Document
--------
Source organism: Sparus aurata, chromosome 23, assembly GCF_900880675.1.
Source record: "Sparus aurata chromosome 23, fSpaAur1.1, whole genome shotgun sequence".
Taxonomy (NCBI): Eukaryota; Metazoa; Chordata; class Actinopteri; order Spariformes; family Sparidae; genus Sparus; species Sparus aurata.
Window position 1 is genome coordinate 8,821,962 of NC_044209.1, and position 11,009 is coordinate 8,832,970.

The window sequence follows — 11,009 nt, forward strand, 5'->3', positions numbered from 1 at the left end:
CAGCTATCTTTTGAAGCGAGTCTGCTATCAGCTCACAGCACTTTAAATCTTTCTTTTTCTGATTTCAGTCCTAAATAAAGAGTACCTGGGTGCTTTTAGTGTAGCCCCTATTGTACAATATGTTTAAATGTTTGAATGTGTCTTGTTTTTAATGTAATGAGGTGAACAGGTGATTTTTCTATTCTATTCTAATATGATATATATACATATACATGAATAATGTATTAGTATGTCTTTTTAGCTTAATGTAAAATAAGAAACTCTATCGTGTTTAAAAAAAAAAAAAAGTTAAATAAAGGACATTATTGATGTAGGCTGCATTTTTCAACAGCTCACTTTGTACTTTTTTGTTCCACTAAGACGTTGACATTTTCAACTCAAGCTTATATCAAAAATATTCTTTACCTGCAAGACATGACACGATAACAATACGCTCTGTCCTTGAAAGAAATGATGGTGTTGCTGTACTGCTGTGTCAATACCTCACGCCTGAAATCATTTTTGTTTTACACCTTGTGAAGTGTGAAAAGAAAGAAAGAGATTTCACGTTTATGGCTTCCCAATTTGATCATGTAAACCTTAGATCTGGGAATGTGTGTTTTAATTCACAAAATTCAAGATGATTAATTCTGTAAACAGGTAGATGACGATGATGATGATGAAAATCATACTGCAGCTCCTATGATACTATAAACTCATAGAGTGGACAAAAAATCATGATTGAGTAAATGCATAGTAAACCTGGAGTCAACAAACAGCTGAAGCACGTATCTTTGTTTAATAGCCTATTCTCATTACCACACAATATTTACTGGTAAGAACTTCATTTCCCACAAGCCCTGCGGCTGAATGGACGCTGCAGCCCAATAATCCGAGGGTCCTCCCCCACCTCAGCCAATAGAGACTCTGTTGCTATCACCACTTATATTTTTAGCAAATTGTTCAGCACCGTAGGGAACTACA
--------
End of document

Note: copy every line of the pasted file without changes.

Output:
Source organism: Sparus aurata, chromosome 23, assembly GCF_900880675.1.
Source record: "Sparus aurata chromosome 23, fSpaAur1.1, whole genome shotgun sequence".
Taxonomy (NCBI): Eukaryota; Metazoa; Chordata; class Actinopteri; order Spariformes; family Sparidae; genus Sparus; species Sparus aurata.
Window position 1 is genome coordinate 8,821,962 of NC_044209.1, and position 11,009 is coordinate 8,832,970.

The window sequence follows — 11,009 nt, forward strand, 5'->3', positions numbered from 1 at the left end:
CAGCTATCTTTTGAAGCGAGTCTGCTATCAGCTCACAGCACTTTAAATCTTTCTTTTTCTGATTTCAGTCCTAAATAAAGAGTACCTGGGTGCTTTTAGTGTAGCCCCTATTGTACAATATGTTTAAATGTTTGAATGTGTCTTGTTTTTAATGTAATGAGGTGAACAGGTGATTTTTCTATTCTATTCTAATATGATATATATACATATACATGAATAATGTATTAGTATGTCTTTTTAGCTTAATGTAAAATAAGAAACTCTATCGTGTTTAAAAAAAAAAAAAAGTTAAATAAAGGACATTATTGATGTAGGCTGCATTTTTCAACAGCTCACTTTGTACTTTTTTGTTCCACTAAGACGTTGACATTTTCAACTCAAGCTTATATCAAAAATATTCTTTACCTGCAAGACATGACACGATAACAATACGCTCTGTCCTTGAAAGAAATGATGGTGTTGCTGTACTGCTGTGTCAATACCTCACGCCTGAAATCATTTTTGTTTTACACCTTGTGAAGTGTGAAAAGAAAGAAAGAGATTTCACGTTTATGGCTTCCCAATTTGATCATGTAAACCTTAGATCTGGGAATGTGTGTTTTAATTCACAAAATTCAAGATGATTAATTCTGTAAACAGGTAGATGACGATGATGATGATGAAAATCATACTGCAGCTCCTATGATACTATAAACTCATAGAGTGGACAAAAAATCATGATTGAGTAAATGCATAGTAAACCTGGAGTCAACAAACAGCTGAAGCACGTATCTTTGTTTAATAGCCTATTCTCATTACCACACAATATTTACTGGTAAGAACTTCATTTCCCACAAGCCCTGCGGCTGAATGGACGCTGCAGCCCAATAATCCGAGGGTCCTCCCCCACCTCAGCCAATAGAGACTCTGTTGCTATCACCACTTATATTTTTAGCAAATTGTTCAGCACCGTAGGGAACTACA